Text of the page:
And I looked, and behold a pale horse: and his name that sat on him was Death, and Hell followed with him. And power was given unto them over the fourth part of the earth, to kill with sword, and with hunger, and with death, and with the beasts of the earth.
- Revelation 6:8 (KJV)
Yarbro's now known for her genteel vampire romances and various "Quinn Fawcett" Mycroft Holmes adventures. TIME OF THE FOURTH HORSEMAN predates both, being a 1976 SF vision of the then-near future - *not* a historical fantasy in the time of the Black Death (see BLOOD ROSES), although as implied by the title, epidemic disease is a major concern.
FOURTH HORSEMAN addresses a popular SF theme of the 1960s-1970s: overpopulation. (The theme's popularity has declined somewhat, as the issues of real-life history have been far more varied: China's policies, for example, or various countries where voluntary birth control is *so* popular that an aging population seems destined to depend on a shrinking workforce.) FOURTH HORSEMAN's overpopulation is a universal problem, without issues of nationality, religion, or ethnicity.
A major motive in FOURTH HORSEMAN is that voluntary methods of population control have proven ineffective - setting the stage for a conspiracy using *in*voluntary methods. (The conspiracy aspect is no spoiler - the story quickly stipulates the conspiracy's existence and activities, concentrating on the resulting problems - the suspense involves who'll survive and under what conditions.) The specific tools chosen involve sabotage-from-within of the health care system, which routinely vaccinates against major diseases to the point that the diagnostic technology no longer recognizes typhoid, cholera, etc. (We're not told what diseases the machines *are* normally expected to identify - they're supposed to be doing *something*, after all - or why physicians would still be taught to recognize the symptoms while their techno-toys aren't.)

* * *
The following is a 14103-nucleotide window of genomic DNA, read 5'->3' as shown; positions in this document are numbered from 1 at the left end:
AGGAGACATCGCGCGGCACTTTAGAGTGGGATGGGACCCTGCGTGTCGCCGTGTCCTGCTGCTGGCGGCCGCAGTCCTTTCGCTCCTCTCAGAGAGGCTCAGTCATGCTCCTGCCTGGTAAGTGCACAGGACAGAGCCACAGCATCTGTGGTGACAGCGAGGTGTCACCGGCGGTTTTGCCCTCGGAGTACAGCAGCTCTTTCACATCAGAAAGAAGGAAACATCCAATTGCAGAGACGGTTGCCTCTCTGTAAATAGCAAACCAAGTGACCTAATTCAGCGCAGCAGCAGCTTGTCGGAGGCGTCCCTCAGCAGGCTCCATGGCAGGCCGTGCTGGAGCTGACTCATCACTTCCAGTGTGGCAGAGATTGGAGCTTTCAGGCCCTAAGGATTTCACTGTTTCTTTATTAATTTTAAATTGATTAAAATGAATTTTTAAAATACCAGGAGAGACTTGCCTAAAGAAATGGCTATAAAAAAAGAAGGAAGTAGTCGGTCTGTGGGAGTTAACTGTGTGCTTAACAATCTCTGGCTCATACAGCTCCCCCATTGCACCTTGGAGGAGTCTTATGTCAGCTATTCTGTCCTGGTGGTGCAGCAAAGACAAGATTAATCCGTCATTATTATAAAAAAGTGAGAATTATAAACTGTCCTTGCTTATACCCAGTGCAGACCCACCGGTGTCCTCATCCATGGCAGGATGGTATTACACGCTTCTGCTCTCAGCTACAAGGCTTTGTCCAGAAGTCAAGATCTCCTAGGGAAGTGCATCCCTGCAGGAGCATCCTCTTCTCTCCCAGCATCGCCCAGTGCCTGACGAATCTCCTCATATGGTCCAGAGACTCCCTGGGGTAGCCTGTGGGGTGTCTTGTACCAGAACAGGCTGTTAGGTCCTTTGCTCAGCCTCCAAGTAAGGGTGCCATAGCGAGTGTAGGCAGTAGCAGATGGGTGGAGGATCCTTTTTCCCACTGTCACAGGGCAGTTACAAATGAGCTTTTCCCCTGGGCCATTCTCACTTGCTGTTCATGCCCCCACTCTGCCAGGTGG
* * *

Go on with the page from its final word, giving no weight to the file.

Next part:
FOURTH HORSEMAN's characters are mainly health-care professionals - not just physicians, although that's the calling of the two protagonists: Natalie Lebbreau and Harry Smith. We begin with Natalie, whose professional and personal situation illustrates the problems caused by overpopulation even while she realizes that more and more patients show symptoms of diseases that they should never have caught, having been immunized against them: tuberculosis, polio, even smallpox. Harry, having seen the same things with his patients, joins forces with Natalie after a 3rd party, asked by both to run tests, accidentally brings them together.
Professionally, Natalie is considered a trouble-making idealist; she once tried to force Inner City Hospital's administration to help remove two abused children from their parents' custody. Her colleagues admitted the evidence of abuse, but claimed insufficient proof the *parents* were guilty. The kids died within six months, and her colleagues not only refuse responsibility, but use the incident as an example of previous inappropriate over-involvement. Natalie isn't shocked at her requests for tests being ignored.